Using 0.25μm standard CMOS we have developed 2-D semiconductor matrix detectors with sophisticated functionality integrated inside each pixel of a hybrid sensor module. One of these sensor modules is a matrix of 256x256 square 55μm pixels intended for X-ray imaging. This device is called 'Medipix2' and features a fast amplifier and two-level discrimination for signals between 1000 and 100000 equivalent electrons, with overall signal noise ~150 e- rms. Signal polarity and comparator thresholds are programmable. A maximum count rate of nearly 1 MHz per pixel can be achieved, which corresponds to an average flux of 3x10exp10 photons per cm2. The selected signals can be accumulated in each pixel in a 13-bit register. The serial readout takes 5-10 ms. A parallel readout of ~300 μs could also be used. Housekeeping functions such as local dark current compensation, test pulse generation, silencing of noisy pixels and threshold tuning in each pixel contribute to the homogeneous response over a large sensor area. The sensor material can be adapted to the energy of the X-rays. Best results have been obtained with high-resistivity silicon detectors, but also CdTe and GaAs detectors have been used. The lowest detectable X-ray energy was about 4 keV. Background measurements have been made, as well as measurements of the uniformity of imaging by photon counting. Very low photon count rates are feasible and noise-free at room temperature. The readout matrix can be used also with visible photons if an energy or charge intensifier structure is interposed such as a gaseous amplification layer or a microchannel plate or acceleration field in vacuum.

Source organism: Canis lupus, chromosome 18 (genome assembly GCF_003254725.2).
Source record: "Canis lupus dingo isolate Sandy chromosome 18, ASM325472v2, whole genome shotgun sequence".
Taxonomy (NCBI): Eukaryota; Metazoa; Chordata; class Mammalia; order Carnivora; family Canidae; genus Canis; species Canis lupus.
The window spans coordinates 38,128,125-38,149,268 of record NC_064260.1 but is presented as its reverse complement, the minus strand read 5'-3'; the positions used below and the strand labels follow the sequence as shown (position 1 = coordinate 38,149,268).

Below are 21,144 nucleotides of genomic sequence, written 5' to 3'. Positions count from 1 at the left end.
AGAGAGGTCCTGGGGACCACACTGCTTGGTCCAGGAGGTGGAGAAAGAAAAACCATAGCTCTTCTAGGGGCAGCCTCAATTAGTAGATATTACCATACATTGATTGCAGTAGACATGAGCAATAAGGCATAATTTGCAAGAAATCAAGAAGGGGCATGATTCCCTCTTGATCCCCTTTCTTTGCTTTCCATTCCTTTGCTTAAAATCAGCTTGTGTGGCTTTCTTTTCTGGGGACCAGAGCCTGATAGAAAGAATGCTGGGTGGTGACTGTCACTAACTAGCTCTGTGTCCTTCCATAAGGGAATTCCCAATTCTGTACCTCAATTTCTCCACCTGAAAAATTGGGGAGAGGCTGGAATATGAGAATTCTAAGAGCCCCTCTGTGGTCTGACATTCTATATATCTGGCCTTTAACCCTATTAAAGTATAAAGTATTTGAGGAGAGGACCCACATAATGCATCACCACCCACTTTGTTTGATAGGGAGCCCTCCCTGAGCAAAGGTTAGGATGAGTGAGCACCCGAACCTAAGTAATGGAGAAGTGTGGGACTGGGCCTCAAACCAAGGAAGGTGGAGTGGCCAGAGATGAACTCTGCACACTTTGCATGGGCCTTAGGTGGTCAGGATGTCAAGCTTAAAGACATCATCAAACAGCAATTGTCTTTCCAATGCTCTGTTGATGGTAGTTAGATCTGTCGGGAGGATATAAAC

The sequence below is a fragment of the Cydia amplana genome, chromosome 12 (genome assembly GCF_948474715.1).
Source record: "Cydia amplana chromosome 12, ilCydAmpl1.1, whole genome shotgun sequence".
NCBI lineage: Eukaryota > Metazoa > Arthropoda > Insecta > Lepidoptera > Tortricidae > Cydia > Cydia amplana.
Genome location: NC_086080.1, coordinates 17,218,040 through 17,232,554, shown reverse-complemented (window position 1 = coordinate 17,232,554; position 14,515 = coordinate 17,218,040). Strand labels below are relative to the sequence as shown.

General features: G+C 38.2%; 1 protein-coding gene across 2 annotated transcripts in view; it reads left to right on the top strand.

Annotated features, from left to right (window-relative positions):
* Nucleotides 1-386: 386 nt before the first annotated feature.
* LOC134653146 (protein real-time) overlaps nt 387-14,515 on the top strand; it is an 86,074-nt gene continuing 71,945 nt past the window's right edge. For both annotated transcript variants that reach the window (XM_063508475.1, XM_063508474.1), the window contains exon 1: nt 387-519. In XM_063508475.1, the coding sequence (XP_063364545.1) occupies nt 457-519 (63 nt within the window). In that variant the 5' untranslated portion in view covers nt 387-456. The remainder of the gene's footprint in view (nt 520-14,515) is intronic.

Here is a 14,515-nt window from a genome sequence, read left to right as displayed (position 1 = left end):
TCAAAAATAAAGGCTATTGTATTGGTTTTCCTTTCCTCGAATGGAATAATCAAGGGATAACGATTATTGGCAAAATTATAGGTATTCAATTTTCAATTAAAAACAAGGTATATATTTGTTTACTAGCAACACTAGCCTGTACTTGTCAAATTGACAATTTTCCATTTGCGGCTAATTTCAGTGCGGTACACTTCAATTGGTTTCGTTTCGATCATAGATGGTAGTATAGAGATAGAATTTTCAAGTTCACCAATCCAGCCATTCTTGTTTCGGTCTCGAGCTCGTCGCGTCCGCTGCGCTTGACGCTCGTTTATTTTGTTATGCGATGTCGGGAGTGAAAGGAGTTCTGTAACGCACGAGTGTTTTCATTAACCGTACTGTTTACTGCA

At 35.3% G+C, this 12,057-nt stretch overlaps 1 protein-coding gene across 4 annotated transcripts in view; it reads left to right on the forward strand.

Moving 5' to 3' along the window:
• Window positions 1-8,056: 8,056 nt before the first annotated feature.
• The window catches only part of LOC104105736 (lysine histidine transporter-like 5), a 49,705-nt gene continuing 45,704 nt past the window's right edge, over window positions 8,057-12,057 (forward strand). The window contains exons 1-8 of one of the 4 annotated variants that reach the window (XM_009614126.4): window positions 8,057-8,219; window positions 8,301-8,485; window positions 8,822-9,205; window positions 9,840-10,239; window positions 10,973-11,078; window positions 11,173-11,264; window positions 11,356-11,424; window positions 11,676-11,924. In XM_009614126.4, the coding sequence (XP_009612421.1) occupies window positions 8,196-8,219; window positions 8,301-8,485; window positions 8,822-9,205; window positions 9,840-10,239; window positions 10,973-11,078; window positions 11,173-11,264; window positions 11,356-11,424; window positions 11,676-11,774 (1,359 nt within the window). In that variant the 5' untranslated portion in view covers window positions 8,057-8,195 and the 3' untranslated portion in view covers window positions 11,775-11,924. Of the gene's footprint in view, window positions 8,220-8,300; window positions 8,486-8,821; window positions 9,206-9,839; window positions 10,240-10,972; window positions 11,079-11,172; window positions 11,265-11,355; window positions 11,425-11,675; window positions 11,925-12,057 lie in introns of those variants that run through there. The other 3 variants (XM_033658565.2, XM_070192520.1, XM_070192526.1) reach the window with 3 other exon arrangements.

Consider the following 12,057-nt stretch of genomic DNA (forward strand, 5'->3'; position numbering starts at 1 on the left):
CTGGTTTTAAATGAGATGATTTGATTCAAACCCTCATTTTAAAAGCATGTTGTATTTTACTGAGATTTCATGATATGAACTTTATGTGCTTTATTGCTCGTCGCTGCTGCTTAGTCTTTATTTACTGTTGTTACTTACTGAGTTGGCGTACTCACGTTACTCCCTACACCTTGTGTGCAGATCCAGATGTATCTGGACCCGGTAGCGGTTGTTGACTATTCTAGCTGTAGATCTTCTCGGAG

A 4096 pixel Photon Counting Chip (PCC) has been developed and tested. It is aimed primarily at medical imaging although it can be used for other applications involving particle counting. The readout chip consists of a matrix of 64 by 64 identical square pixels, whose side measures 170 micrometers and is bump-bonded to a similar matrix of GaAs or Si pixel diodes covering a sensitive area of 1.18 cm2. The electronics in each cell comprises a preamplifier, a discriminator with variable threshold and a 3-bit threshold tune as well as a 15-bit counter. Each pixel can be individually addressed for electrical test or masked during acquisition. A shutter allows for switching between the counting and readout modes and the use of static logic in the counter enables long data taking periods. Electrical test of the chip have shown a maximum counting and readout modes and the use of static logic in the counter enables long data taking periods. Electrical test of the chip have shown a maximum counting rate of up to 2 MHz in each pixel. The minimum reachable threshold is 1400 e with a variation of 350 e rms that can be reduced to 80 e rms after tuning with the 3-bit adjustment. Electrical noise at the input is 170 e rms. Several read-out chips have been bump bonded to 200 micrometers thick GaAs pixel detectors. Test with (gamma) -ray and (beta) sources have been carried out. A number of objects have been imaged and a 260 micrometers thick aluminum foil which represents a contrast to the surrounding air of only 1.9 percent has been correctly imaged.